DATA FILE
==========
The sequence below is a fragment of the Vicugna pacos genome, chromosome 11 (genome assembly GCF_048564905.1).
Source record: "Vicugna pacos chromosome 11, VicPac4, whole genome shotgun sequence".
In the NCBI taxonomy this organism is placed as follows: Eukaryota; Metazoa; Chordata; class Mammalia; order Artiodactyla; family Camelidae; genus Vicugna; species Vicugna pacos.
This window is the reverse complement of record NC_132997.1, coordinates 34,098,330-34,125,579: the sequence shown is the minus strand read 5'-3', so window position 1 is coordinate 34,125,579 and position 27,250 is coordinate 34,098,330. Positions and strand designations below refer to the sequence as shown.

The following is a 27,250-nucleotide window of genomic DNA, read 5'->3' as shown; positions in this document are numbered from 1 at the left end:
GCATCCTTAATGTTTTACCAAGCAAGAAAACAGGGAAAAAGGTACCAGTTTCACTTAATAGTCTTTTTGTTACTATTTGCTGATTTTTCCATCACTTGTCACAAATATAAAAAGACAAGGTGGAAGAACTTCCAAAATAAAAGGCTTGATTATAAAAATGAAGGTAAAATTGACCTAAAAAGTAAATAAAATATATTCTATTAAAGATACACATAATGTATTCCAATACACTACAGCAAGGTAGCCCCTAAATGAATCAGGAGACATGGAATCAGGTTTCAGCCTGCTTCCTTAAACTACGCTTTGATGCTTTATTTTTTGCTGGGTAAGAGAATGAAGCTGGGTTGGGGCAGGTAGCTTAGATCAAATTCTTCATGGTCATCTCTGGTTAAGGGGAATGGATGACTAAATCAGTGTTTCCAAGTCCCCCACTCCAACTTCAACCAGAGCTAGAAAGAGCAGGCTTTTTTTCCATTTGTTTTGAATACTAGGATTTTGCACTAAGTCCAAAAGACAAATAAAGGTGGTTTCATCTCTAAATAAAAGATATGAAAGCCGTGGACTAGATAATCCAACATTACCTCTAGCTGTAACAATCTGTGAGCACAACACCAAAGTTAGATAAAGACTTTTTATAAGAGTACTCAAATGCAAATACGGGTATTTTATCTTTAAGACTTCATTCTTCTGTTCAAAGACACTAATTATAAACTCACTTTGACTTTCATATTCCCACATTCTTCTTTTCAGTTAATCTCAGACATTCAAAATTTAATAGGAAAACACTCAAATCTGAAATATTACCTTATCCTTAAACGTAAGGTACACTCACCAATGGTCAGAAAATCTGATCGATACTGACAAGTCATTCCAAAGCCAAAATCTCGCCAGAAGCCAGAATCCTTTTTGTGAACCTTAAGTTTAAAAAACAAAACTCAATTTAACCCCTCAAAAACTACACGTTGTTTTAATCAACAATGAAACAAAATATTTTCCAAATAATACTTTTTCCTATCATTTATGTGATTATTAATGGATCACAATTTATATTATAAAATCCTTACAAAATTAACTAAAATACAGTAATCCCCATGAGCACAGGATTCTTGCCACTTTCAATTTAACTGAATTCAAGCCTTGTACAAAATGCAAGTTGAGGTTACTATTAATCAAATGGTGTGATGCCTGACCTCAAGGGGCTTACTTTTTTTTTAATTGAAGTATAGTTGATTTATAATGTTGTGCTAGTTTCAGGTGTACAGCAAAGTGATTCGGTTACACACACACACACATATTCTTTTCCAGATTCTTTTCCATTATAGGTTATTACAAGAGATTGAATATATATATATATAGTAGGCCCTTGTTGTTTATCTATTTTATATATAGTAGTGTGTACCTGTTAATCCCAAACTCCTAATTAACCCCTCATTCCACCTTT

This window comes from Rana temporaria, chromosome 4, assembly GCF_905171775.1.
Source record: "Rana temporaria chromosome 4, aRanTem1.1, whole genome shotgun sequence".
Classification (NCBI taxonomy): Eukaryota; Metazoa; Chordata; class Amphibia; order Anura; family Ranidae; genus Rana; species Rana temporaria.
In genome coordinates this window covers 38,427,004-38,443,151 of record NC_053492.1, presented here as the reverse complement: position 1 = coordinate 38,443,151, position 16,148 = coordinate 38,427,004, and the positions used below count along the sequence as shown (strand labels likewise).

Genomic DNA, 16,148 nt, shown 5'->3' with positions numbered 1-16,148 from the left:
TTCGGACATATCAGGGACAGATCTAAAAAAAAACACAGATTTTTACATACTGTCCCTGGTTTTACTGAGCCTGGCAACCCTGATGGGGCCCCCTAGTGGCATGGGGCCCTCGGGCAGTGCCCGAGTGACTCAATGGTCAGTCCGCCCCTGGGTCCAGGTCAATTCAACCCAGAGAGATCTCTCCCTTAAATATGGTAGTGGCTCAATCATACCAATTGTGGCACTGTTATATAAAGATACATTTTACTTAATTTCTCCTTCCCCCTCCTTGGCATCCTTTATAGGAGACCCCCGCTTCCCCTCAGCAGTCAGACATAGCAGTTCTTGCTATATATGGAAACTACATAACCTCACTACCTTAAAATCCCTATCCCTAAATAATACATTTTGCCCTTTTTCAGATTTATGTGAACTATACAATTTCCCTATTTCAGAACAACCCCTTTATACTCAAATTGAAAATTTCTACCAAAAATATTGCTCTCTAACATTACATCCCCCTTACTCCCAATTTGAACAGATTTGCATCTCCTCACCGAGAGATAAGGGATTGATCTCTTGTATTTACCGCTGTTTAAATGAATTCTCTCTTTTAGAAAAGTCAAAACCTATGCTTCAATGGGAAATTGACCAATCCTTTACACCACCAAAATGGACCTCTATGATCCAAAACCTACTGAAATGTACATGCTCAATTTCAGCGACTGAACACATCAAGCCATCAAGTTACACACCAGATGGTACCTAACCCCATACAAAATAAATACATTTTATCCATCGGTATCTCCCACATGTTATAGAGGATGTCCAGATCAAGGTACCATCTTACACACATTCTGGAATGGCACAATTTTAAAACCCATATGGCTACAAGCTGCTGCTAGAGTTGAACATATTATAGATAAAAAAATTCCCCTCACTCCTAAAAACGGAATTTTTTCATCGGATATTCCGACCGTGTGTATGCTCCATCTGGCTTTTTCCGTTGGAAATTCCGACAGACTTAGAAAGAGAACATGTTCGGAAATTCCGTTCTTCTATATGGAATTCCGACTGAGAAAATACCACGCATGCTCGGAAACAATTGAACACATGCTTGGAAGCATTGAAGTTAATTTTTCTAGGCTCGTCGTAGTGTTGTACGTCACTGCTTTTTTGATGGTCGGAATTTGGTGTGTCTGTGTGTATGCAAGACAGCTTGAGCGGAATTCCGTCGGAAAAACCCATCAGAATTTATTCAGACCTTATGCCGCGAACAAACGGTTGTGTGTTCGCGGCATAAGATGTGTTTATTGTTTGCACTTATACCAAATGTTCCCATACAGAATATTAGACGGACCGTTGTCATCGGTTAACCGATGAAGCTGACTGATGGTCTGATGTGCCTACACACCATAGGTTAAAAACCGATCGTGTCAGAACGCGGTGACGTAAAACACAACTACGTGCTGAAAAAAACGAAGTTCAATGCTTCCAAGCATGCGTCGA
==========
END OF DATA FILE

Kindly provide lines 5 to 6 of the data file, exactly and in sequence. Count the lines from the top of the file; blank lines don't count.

The following is a 27,250-nucleotide window of genomic DNA, read 5'->3' as shown; positions in this document are numbered from 1 at the left end:
GCATCCTTAATGTTTTACCAAGCAAGAAAACAGGGAAAAAGGTACCAGTTTCACTTAATAGTCTTTTTGTTACTATTTGCTGATTTTTCCATCACTTGTCACAAATATAAAAAGACAAGGTGGAAGAACTTCCAAAATAAAAGGCTTGATTATAAAAATGAAGGTAAAATTGACCTAAAAAGTAAATAAAATATATTCTATTAAAGATACACATAATGTATTCCAATACACTACAGCAAGGTAGCCCCTAAATGAATCAGGAGACATGGAATCAGGTTTCAGCCTGCTTCCTTAAACTACGCTTTGATGCTTTATTTTTTGCTGGGTAAGAGAATGAAGCTGGGTTGGGGCAGGTAGCTTAGATCAAATTCTTCATGGTCATCTCTGGTTAAGGGGAATGGATGACTAAATCAGTGTTTCCAAGTCCCCCACTCCAACTTCAACCAGAGCTAGAAAGAGCAGGCTTTTTTTCCATTTGTTTTGAATACTAGGATTTTGCACTAAGTCCAAAAGACAAATAAAGGTGGTTTCATCTCTAAATAAAAGATATGAAAGCCGTGGACTAGATAATCCAACATTACCTCTAGCTGTAACAATCTGTGAGCACAACACCAAAGTTAGATAAAGACTTTTTATAAGAGTACTCAAATGCAAATACGGGTATTTTATCTTTAAGACTTCATTCTTCTGTTCAAAGACACTAATTATAAACTCACTTTGACTTTCATATTCCCACATTCTTCTTTTCAGTTAATCTCAGACATTCAAAATTTAATAGGAAAACACTCAAATCTGAAATATTACCTTATCCTTAAACGTAAGGTACACTCACCAATGGTCAGAAAATCTGATCGATACTGACAAGTCATTCCAAAGCCAAAATCTCGCCAGAAGCCAGAATCCTTTTTGTGAACCTTAAGTTTAAAAAACAAAACTCAATTTAACCCCTCAAAAACTACACGTTGTTTTAATCAACAATGAAACAAAATATTTTCCAAATAATACTTTTTCCTATCATTTATGTGATTATTAATGGATCACAATTTATATTATAAAATCCTTACAAAATTAACTAAAATACAGTAATCCCCATGAGCACAGGATTCTTGCCACTTTCAATTTAACTGAATTCAAGCCTTGTACAAAATGCAAGTTGAGGTTACTATTAATCAAATGGTGTGATGCCTGACCTCAAGGGGCTTACTTTTTTTTTAATTGAAGTATAGTTGATTTATAATGTTGTGCTAGTTTCAGGTGTACAGCAAAGTGATTCGGTTACACACACACACACATATTCTTTTCCAGATTCTTTTCCATTATAGGTTATTACAAGAGATTGAATATATATATATATAGTAGGCCCTTGTTGTTTATCTATTTTATATATAGTAGTGTGTACCTGTTAATCCCAAACTCCTAATTAACCCCTCATTCCACCTTT